On Monday, the province encouraged people to get their shots but maintained that COVID-19 vaccination “continues to be voluntary.”
The province said vaccines will only be provided at school clinics if informed consent is received from the recipient, “as long as they have the capability to make this decision.”
“Health care providers, the school, and families must respect a young person’s decision regarding vaccination,” the released said.
Calls for a vaccine mandate for workers in frontline jobs like healthcare and education have been growing in recent weeks.
Ford has so far rejected the idea, but the province’s health minister indicated on Monday that the government would soon have more to say on the matter.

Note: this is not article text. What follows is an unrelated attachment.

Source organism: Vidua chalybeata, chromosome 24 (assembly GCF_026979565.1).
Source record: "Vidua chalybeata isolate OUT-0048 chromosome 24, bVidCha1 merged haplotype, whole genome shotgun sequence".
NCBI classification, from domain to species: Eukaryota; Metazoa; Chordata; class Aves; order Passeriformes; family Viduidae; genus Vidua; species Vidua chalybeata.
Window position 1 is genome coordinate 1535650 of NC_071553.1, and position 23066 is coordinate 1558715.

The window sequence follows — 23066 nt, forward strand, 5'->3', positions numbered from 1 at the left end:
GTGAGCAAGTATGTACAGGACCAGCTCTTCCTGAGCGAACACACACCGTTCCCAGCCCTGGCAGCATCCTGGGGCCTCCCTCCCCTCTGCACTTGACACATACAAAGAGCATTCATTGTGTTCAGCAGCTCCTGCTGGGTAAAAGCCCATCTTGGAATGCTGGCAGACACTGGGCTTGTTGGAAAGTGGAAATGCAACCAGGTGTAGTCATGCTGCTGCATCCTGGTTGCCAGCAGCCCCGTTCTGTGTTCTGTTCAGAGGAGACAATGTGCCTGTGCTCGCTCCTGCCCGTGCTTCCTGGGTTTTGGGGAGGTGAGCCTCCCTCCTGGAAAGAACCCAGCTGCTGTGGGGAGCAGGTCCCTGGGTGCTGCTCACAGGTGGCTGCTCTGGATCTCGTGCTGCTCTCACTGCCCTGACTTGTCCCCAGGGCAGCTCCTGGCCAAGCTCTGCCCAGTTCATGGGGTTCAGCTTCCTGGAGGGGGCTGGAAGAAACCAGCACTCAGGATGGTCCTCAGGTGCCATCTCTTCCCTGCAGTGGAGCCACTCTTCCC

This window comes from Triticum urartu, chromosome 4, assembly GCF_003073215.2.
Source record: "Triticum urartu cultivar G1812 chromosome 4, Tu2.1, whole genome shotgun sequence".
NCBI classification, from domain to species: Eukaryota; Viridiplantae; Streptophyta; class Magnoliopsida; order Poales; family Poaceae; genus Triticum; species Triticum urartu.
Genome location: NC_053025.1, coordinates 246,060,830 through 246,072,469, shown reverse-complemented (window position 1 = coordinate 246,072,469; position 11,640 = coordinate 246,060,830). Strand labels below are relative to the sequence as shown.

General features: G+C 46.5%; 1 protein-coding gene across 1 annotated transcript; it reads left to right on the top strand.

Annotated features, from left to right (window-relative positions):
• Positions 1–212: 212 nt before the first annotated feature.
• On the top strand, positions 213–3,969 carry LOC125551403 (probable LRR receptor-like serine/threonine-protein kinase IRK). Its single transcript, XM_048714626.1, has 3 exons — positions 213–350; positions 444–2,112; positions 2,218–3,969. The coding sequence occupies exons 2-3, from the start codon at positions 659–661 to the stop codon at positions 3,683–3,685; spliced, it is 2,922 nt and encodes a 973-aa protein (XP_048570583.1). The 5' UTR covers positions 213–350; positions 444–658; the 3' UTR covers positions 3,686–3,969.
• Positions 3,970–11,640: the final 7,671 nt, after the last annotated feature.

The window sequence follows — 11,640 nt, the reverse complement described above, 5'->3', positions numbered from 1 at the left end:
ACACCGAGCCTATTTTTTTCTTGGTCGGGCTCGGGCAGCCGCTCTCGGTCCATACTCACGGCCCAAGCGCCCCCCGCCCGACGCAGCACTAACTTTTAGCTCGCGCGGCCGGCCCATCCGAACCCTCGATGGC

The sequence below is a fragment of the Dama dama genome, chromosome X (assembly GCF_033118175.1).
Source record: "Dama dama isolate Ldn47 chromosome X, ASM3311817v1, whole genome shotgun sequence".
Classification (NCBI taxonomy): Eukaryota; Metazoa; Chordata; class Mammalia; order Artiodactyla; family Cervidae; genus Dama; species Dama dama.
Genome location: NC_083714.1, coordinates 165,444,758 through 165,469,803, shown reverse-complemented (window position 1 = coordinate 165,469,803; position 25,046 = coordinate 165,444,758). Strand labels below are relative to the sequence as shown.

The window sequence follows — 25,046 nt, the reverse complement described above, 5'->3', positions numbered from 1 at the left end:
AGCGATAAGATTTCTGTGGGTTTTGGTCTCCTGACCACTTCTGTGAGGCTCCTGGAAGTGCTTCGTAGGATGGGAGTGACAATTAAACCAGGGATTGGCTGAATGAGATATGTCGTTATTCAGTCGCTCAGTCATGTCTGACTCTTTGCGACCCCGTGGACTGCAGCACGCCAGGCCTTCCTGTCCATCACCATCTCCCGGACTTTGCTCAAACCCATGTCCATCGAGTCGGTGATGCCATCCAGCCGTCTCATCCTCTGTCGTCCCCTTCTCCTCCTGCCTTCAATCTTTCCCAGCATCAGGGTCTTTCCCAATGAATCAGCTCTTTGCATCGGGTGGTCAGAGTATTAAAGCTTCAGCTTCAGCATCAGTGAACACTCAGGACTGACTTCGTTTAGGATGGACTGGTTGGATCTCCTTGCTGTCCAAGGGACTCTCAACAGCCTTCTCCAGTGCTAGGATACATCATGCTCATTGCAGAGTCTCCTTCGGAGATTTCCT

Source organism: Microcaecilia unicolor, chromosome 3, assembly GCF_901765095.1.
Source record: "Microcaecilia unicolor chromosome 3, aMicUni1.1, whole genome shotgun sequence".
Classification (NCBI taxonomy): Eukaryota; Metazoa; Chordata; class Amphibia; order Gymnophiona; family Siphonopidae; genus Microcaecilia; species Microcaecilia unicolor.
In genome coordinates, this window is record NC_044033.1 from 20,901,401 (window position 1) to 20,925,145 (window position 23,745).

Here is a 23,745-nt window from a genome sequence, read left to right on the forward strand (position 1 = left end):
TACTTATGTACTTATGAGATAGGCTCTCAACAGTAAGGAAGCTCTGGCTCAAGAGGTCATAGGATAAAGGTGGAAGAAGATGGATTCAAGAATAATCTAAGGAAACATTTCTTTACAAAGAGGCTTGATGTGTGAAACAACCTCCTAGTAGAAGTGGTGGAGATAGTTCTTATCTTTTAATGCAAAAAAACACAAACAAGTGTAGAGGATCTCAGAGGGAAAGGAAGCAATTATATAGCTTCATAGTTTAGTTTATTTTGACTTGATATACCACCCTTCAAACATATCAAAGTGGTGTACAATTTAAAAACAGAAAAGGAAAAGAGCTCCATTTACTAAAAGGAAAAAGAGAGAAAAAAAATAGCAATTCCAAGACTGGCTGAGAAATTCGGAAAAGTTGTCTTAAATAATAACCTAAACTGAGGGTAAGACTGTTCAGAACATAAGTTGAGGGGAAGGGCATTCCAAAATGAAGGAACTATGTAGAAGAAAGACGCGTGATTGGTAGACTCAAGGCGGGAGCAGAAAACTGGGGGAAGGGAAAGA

“This is something we are taking a look at provincially and there is going to be further information coming forward to you on this issue very shortly,” Christine Elliott said at the Association of Municipalities Ontario (AMO), in response to a question about mandatory shots.
In a speech at the same conference earlier Monday, Ford touted his province’s vaccination progress but acknowledged the pandemic may pose continued challenges.
“We’re not done with COVID yet,” Ford said. “This is a virus that will exploit any opportunity, any weakness in the system to mutate and become even more lethal. COVID will be something we live with for a while longer, we must always stay prepared.”
Ottawa mayor wants comprehensive vaccine policy for employees